Opinion

A love letter to parents of very young children

It seems like Americans are becoming less tolerant of the family structure and, in particular, small children. Although our culture is generally passive aggressive, people seem to be very free with parenting advice and looks of scorn toward what they perceive as misbehaving children.

Oh, admit it; you’ve been there — standing in a grocery line listening to a screaming baby and thinking, “Why doesn’t somebody shut that kid up?”

If you are reading this and do not have kids, then let me be the one to tell you: Despite carefully planned outings and repetitive behavioral conversations, even the best parents end up in situations with misbehaving children who have artfully waited until the worst possible time to announce to the world that they are “poopy.”

Or even worse, you are a parent, and think “I would never allow my kids to act that way.” In which case I would like you to go back to your Stepford home and stop reading this right now.

Either you have a nanny and a cleaning lady or your kids are grown and you have just blocked the entire memory of their toddler phase.

I am here on behalf of those on the other side. The side that is forced into dragging their screaming child through the grocery store, because they just worked an eight-hour shift and the daycare closes at 6, but “oh crap” they are out of diapers and milk.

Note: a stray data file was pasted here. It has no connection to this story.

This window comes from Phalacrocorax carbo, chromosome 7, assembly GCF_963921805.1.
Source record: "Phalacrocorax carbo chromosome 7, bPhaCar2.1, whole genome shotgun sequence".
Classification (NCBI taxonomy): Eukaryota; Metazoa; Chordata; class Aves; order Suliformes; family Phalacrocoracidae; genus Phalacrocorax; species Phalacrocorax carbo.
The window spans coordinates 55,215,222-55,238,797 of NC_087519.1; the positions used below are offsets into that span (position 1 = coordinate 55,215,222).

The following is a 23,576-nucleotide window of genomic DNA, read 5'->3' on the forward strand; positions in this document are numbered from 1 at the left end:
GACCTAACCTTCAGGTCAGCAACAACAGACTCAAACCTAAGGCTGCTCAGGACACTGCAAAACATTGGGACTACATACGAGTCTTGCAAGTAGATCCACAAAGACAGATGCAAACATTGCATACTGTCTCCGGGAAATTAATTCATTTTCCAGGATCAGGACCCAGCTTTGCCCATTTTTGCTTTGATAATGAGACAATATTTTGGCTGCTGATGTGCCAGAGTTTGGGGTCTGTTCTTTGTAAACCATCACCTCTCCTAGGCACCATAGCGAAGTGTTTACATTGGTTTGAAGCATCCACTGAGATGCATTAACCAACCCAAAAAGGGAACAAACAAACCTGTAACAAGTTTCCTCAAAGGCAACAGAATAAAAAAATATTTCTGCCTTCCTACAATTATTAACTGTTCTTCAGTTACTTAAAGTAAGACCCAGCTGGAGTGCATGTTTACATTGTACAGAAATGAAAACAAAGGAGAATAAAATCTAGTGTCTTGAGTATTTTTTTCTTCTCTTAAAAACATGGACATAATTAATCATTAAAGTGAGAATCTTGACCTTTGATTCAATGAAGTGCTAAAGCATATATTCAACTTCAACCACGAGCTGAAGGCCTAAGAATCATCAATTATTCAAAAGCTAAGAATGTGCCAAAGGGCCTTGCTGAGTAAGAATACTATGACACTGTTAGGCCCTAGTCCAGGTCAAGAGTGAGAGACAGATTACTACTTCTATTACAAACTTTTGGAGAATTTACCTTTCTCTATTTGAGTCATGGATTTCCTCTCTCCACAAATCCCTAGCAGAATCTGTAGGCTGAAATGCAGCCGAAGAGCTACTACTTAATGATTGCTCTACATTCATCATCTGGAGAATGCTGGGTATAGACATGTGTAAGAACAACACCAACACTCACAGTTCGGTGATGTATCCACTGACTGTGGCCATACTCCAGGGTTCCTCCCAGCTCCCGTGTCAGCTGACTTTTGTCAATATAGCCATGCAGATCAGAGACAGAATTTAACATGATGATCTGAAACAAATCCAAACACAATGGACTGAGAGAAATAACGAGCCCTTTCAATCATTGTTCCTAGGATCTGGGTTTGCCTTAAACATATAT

I get it; most people are not going to understand why parents don’t just keep those annoying children at home.

“Statistically speaking, women in the United States are bearing fewer children,” says James Wetzel, former assistant commissioner of the Bureau of Labor Statistics. He notes that the average family size is smaller than it has ever been, and the average number of children a fertile woman is expected to produce has been below the replacement level since 1972.

So it makes sense that with fewer children in the world, there is less understanding of how children, by nature, are.

To make matters worse, there are about as many theories on the proper way to raise a child as there are to cook an egg. From Rousseau, Piaget, Ferber, Dr. Spock and Dr. Seuss to Oprah and Dr. Phil, chances are you are doing something wrong by someone else’s standards. And there is no shortage of people who seem to be ready to tell you about it.

My dear parents, I know that you love your children and struggle every day to make the best of hard decisions. And I don’t think you should be imprisoned in your own home or suffer random shaming in public because of it.

So the next time you notice someone giving you that dreaded look of scorn, just smile back at their hard-boiled soul with your own look. The one that says you like your eggs with Sriracha sauce, and wouldn’t have it any other way.

Summer D. Bishop is a superhero mother of two who moonlights by day as a government attorney in Tacoma.

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